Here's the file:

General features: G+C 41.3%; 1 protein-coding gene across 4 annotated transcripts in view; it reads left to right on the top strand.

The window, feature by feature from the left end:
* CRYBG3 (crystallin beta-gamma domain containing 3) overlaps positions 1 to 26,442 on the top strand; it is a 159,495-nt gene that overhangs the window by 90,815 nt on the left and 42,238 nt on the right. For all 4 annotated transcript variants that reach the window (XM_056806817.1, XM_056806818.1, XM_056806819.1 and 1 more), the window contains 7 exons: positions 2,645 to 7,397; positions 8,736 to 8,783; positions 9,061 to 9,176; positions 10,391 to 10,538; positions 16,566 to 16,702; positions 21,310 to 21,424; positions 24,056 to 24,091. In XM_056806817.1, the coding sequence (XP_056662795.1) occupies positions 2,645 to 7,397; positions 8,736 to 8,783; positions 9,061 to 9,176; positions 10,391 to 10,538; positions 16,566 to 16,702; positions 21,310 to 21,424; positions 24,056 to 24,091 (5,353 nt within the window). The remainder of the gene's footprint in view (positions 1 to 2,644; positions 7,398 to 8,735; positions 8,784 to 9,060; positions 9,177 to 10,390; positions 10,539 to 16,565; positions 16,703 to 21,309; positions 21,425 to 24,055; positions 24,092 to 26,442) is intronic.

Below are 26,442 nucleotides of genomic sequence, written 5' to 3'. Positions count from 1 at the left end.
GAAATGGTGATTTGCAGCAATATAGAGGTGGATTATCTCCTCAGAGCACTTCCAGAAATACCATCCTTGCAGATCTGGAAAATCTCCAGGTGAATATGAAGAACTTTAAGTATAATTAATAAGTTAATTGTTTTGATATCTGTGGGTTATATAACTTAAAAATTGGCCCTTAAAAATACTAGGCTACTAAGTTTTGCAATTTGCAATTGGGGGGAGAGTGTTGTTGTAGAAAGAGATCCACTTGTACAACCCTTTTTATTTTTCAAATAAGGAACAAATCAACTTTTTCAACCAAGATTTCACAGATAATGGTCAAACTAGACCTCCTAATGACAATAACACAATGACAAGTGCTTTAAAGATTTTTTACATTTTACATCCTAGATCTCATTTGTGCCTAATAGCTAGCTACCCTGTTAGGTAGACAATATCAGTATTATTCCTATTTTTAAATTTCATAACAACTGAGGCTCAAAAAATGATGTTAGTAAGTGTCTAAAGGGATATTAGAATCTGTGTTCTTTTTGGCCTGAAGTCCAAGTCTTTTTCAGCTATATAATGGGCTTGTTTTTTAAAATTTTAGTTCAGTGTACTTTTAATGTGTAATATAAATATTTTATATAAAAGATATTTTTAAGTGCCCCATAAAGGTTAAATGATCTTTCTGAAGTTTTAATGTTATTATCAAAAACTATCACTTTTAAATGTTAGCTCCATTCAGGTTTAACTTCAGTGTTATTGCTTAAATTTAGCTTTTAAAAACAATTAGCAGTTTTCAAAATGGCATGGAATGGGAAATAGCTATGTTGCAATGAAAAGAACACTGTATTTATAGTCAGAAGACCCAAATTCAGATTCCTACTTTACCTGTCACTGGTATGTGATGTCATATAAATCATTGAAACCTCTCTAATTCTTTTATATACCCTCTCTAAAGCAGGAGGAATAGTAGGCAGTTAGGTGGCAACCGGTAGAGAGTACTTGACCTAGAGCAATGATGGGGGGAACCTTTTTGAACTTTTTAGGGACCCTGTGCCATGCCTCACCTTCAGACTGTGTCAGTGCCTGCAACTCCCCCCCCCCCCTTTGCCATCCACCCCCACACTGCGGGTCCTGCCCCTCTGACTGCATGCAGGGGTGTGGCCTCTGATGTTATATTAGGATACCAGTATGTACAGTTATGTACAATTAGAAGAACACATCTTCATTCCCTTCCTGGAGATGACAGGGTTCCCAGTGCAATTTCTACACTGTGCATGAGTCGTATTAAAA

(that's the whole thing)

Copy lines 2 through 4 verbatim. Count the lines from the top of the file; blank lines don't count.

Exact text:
The window, feature by feature from the left end:
* CRYBG3 (crystallin beta-gamma domain containing 3) overlaps positions 1 to 26,442 on the top strand; it is a 159,495-nt gene that overhangs the window by 90,815 nt on the left and 42,238 nt on the right. For all 4 annotated transcript variants that reach the window (XM_056806817.1, XM_056806818.1, XM_056806819.1 and 1 more), the window contains 7 exons: positions 2,645 to 7,397; positions 8,736 to 8,783; positions 9,061 to 9,176; positions 10,391 to 10,538; positions 16,566 to 16,702; positions 21,310 to 21,424; positions 24,056 to 24,091. In XM_056806817.1, the coding sequence (XP_056662795.1) occupies positions 2,645 to 7,397; positions 8,736 to 8,783; positions 9,061 to 9,176; positions 10,391 to 10,538; positions 16,566 to 16,702; positions 21,310 to 21,424; positions 24,056 to 24,091 (5,353 nt within the window). The remainder of the gene's footprint in view (positions 1 to 2,644; positions 7,398 to 8,735; positions 8,784 to 9,060; positions 9,177 to 10,390; positions 10,539 to 16,565; positions 16,703 to 21,309; positions 21,425 to 24,055; positions 24,092 to 26,442) is intronic.

Below are 26,442 nucleotides of genomic sequence, written 5' to 3'. Positions count from 1 at the left end.